Defendant testified that he is the president of Steel Tex Corporation, a family-owned corporation started by his father, Elmer Hanaway. At the time of trial, he owned 41.23 percent of the company, with the remainder belonging largely to his brother, Ron, a vice president. The stock had been given to them by their father over the years with the understanding that they would eventually give it to their children. Defendant intended to honor his father's wishes and had already conveyed some of the stock. He also had involved his children in the family business from the time they were very young, and he encouraged their participation in the business. Caroline was an employee and John, Jr., had also expressed an interest in working in the business. However, defendant also admitted that he had "talked to somebody" about selling the company.
In addition to his Steel Tex holdings, defendant also owned 38.6 percent of a related real estate holding company, the JAR Corporation.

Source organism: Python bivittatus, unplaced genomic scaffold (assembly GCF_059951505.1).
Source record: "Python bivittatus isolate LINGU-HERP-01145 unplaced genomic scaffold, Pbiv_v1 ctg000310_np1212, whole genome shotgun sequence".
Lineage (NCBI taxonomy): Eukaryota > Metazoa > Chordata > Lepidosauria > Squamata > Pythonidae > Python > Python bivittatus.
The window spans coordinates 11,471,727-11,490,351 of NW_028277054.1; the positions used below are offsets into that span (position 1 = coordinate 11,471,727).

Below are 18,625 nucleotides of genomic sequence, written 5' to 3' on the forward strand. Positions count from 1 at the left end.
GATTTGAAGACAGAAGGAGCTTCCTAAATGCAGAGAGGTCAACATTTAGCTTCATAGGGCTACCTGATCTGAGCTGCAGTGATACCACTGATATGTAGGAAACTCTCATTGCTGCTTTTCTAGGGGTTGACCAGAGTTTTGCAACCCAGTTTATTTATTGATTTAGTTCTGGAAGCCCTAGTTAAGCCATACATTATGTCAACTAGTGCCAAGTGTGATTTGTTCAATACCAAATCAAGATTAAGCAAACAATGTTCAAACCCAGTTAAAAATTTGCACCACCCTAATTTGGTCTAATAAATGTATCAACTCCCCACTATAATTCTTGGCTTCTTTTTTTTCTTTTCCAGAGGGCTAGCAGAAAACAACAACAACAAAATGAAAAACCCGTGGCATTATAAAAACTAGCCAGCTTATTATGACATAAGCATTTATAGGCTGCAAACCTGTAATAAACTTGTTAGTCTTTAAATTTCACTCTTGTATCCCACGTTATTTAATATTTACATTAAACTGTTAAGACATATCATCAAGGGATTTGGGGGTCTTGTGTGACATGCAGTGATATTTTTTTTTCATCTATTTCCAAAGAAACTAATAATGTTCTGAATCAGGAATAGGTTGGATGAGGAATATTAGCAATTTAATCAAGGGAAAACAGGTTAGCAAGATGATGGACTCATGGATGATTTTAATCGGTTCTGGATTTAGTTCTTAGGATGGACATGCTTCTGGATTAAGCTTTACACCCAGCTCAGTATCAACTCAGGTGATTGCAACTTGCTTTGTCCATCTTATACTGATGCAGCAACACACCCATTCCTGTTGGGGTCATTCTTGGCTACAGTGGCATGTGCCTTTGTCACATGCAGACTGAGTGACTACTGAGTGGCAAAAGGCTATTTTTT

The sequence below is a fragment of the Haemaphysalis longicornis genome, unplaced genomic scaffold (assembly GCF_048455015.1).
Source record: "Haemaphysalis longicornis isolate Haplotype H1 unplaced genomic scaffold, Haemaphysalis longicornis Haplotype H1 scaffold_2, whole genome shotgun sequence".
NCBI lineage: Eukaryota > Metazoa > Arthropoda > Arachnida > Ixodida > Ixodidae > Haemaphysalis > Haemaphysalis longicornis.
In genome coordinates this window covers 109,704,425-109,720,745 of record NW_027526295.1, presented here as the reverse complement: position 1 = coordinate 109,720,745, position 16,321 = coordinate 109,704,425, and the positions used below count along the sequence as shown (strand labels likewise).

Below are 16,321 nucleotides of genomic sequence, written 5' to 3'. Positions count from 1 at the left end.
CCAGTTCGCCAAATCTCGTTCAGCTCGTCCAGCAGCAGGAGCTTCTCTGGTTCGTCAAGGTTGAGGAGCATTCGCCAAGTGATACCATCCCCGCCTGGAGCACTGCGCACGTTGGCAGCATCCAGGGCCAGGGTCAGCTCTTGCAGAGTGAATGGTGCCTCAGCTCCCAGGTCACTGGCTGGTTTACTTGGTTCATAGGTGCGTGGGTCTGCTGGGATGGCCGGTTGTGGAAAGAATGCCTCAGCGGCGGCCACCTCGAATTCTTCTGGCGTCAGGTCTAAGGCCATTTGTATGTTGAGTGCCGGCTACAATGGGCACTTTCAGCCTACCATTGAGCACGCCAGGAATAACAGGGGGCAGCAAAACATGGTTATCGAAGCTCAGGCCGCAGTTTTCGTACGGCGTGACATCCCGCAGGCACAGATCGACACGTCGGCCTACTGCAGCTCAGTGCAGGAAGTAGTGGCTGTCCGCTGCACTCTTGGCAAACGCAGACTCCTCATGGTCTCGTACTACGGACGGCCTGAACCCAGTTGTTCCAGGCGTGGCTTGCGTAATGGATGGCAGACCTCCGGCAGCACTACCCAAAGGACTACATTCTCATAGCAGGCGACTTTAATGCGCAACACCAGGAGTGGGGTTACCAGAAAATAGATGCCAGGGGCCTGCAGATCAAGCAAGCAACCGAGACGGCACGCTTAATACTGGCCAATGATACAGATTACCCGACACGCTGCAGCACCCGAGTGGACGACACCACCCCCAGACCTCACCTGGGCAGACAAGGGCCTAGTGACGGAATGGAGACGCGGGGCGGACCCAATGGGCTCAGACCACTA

Regarding the marriage, defendant conceded that there was no chance of reconciliation and that divorce should be awarded. Defendant stated that he felt betrayed and deceived by plaintiff's actions and that their marriage began suffering a communication breakdown in the early to mid 1980's. Defendant observed that even before then, plaintiff had been an anxious, excitable, unhappy person with a "bad self-concept," unable to respond to his compliments and encouragements. From the outset, their sex life "never did work very well," and although he generally supported her interest in obtaining counseling, their sexual relationship worsened while plaintiff was in therapy and ceased altogether in 1989. Defendant noted that after plaintiff began working, she chose to pay the therapy bills herself. Defendant was surprised when plaintiff moved out of the bedroom, because he had already accepted her refusal to have sexual relations with him.